5
5

MASTERWORKS OF TIME

A gold, enamel and split pearl automaton pistol perfume spray and timepiece, Moulinié, Bautte & Ce., Geneva, 1804-1808
Estimation
200 000250 000
Lot. Vendu 275,000 GBP (Prix d’adjudication avec commission acheteur)
ACCÉDER AU LOT
5

MASTERWORKS OF TIME

A gold, enamel and split pearl automaton pistol perfume spray and timepiece, Moulinié, Bautte & Ce., Geneva, 1804-1808
Estimation
200 000250 000
Lot. Vendu 275,000 GBP (Prix d’adjudication avec commission acheteur)
ACCÉDER AU LOT

Details & Cataloguing

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A gold, enamel and split pearl automaton pistol perfume spray and timepiece, Moulinié, Bautte & Ce., Geneva, 1804-1808
in the form of a flintlock pistol, the butt enamelled in translucent scarlet over scale engine-turning and concealing the watch movement, the cylinder movement with plain tri-spoke brass balance and feather-tooled escapement fork, the dial with black Breguet numerals on a white enamel ground, the plates chased on one side with a hare and on the other a hound, within narrow black enamel cut-cornered rectangular borders, the faceted barrel enamelled in blue with gold paillon scroll ornament and revealing a cone-shaped rose with six gold and white enamel petals spraying perfume when the chased gold trigger and rectangular quartz hammer, crowned by a gold mask, are struck, all contained within split pearl borders, on gold chains with ring, signed under the trigger: Moulinié Bautte / & Ce
11 cm., 4 1/4 in. long closed; 12.5 cm., 4 7/8 in. open
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Description

Moulinié, Bautte & Cie.
By far the most famous Geneva bijoutier horloger of the first half of the 19th century was Jean-François Bautte (1772-1837) whose reputation spread far and wide. Jean-François was the son of Abraham Bautte, an enameller, and his wife Marie Anne Mare, but was orphaned in early childhood. On 19 May 1789, he was formally apprenticed to Moulinié & Blanchot, watchcase makers, both of whom had been received as masters the previous year. Jean-François is said to have been apprenticed at the age of 12 so possibly a first master had died; part of the Bautte myth states that he was able to turn his hand to all branches of the trade. Jacques-Dauphin Moulinié (1761-1838) and Jean-François Bautte registered a company together in 1796, stating that it had been in existence since 1 August 1793 with a 9 year contract. On 1 October 1804, a new company, Moulinié, Bautte & Cie., was created for four years with the addition of Jean-Gabriel Moynier (1772-1840) and it was at this time that the present singing bird box was made. The new firm was registered not just as watchcase makers but more generally 'pour la commerce d'horlogerie et bijouterie'. From 1808 until 1821 when Moulinié retired, the firm was known as Moulinié, Bautte & Moynier, subsequently as Bautte & Moynier until 1826. The business continued as J.F. Bautte & Cie., even after Jean-François's death in 1837, by his son Jacques and son-in-law Jean Samuel Rossel, until 1855. The company had grown rapidly in size and importance with Bautte’s impetus, employing 60 in-house and 30 outside workers by 1810.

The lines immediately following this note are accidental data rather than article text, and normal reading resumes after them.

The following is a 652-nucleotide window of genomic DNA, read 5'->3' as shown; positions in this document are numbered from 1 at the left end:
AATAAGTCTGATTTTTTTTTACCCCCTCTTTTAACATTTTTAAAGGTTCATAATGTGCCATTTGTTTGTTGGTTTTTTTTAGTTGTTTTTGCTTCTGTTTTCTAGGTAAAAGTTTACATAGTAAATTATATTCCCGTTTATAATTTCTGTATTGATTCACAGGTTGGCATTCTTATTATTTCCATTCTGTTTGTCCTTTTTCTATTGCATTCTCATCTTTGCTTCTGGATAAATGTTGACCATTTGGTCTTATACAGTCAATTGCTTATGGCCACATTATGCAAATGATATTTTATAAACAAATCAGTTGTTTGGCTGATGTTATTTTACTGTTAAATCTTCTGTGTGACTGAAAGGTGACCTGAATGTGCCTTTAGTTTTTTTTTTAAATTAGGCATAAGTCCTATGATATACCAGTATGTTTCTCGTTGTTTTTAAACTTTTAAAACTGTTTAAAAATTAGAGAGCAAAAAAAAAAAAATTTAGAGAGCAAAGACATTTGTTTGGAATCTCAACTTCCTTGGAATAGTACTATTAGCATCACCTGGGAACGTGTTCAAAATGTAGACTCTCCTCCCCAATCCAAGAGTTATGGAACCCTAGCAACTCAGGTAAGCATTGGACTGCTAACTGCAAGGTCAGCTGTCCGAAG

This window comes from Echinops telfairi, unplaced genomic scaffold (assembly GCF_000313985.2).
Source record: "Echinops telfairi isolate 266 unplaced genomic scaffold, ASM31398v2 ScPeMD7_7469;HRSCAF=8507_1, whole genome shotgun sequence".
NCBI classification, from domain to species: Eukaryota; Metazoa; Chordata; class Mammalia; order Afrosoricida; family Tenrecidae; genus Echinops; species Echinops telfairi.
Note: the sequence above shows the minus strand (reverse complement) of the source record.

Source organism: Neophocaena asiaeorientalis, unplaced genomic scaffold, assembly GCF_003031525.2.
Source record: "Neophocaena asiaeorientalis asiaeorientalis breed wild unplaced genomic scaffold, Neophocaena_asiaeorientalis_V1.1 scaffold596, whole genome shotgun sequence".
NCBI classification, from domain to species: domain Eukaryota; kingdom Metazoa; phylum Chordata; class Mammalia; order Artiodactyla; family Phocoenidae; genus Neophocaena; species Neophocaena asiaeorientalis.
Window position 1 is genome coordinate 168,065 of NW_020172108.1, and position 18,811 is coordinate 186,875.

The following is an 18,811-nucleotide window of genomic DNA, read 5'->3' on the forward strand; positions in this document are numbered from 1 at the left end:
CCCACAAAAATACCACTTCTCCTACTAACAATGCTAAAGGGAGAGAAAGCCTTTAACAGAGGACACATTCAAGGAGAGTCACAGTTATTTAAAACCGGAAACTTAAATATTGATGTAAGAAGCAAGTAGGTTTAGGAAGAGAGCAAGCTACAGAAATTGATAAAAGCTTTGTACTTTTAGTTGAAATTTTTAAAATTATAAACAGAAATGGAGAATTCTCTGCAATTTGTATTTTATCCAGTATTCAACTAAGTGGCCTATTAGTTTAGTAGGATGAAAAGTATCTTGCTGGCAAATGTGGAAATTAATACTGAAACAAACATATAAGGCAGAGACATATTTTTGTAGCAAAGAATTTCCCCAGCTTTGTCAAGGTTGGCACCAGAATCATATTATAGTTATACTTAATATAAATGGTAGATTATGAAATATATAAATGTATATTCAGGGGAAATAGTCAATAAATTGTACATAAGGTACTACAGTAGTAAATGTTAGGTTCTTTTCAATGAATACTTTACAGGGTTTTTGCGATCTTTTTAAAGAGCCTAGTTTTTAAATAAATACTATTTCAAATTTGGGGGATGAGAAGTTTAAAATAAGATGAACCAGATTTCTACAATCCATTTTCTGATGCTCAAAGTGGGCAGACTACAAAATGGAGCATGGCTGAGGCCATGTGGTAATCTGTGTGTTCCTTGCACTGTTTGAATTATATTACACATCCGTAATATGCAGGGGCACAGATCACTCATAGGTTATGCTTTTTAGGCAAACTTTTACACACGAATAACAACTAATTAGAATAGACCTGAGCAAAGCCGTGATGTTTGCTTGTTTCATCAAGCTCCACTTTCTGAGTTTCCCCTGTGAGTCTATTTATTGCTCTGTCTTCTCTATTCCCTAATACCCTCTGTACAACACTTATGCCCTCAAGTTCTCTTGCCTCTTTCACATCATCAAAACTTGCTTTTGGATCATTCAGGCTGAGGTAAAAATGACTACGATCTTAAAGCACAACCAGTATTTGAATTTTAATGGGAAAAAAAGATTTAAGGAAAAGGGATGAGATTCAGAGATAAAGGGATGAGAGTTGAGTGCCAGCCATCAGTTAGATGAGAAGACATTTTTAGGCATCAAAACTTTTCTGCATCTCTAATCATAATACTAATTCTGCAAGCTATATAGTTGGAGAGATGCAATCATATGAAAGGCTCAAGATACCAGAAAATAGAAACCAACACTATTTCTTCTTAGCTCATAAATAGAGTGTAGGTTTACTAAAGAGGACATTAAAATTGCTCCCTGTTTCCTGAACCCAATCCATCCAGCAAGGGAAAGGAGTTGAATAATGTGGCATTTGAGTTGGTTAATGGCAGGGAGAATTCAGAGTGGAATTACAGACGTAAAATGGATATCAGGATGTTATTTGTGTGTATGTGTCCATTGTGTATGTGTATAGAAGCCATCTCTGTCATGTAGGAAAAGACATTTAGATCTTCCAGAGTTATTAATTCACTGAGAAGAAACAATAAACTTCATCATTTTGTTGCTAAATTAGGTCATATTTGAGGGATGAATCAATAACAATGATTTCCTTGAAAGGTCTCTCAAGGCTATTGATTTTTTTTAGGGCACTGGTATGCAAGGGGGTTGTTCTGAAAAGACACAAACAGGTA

Many are the stories told about this shrewd and charismatic character, apparently known to his workmen as the ‘bourru bienfaisant’, the ‘generous grump’, who, after the Napoleonic wars ended in 1815, became himself a tourist attraction. His elegant establishment was concealed up a discreet staircase (perfumed with eau de cologne) so that each visitor felt he was making a new discovery. Before this, Bautte's success came from energetic trade abroad, with China and the Middle East and also in Italy and Paris, where Bautte had first entered a goldsmith’s mark in 1808.

The Pistol
For the Near and Far Eastern markets, fresh novelties were always needed and it appears that these pistols were an instant success. Originally made in pairs, they were directly copied from the most up-to-date pairs of Parisian duelling pistols (see fig. 1). The successful idea of a pistol automaton was later taken up by the Frères Rochat who introduced a singing bird which emerged from the barrel rather than a scent spray. Examples of pairs of both types of imitation pistol were exhibited at Patek Philippe’s loan exhibition of pairs made for the Chinese market, see Arnaud Tellier, The Mirror of Seduction, exhibition catalogue, Patek Philippe Museum, Geneva, 2012, pp. 72-75 and 78-79.

Of the surviving examples of scent spray pistols (around fifteen only are recorded, decorated in the same enamel colours but with a variety of chased sporting animals on the side panels), five are signed by Moulinié, Bautte & Cie.: the present example; the Patek Philippe pair mentioned above; one illustrated in Sturm & Patrizzi, Montres de Fantaisie, Geneva, 1979, no. 26 and cover, with Roman numerals on the dial; and one sold, Sotheby’s Geneva, 6 May 1981, lot 297. This last was probably originally the pair to the present example since the hare and hound on the side panels appear in reverse, the dials both have arabic numerals, the chains and ring match and neither have red enamel on the borders of the flower petals. Another example in the Sandoz collection is signed by the marchand-bijoutier Jean-Baptiste Garrand, see Ian White, The Majesty of the Chinese-Market Watch, AHS, London, 2019, ch. 6, no. 20. Unsigned pistols are to be found in the Wilsdorf Collection, Geneva; Sir David Salomons Collection, Mayer Museum, Jerusalem; the Musée International d’Horlogerie, La Chaux-de-Fonds; and the Topkapi Museum, Istanbul (the dial with Turkish numerals) and in private collections.

 

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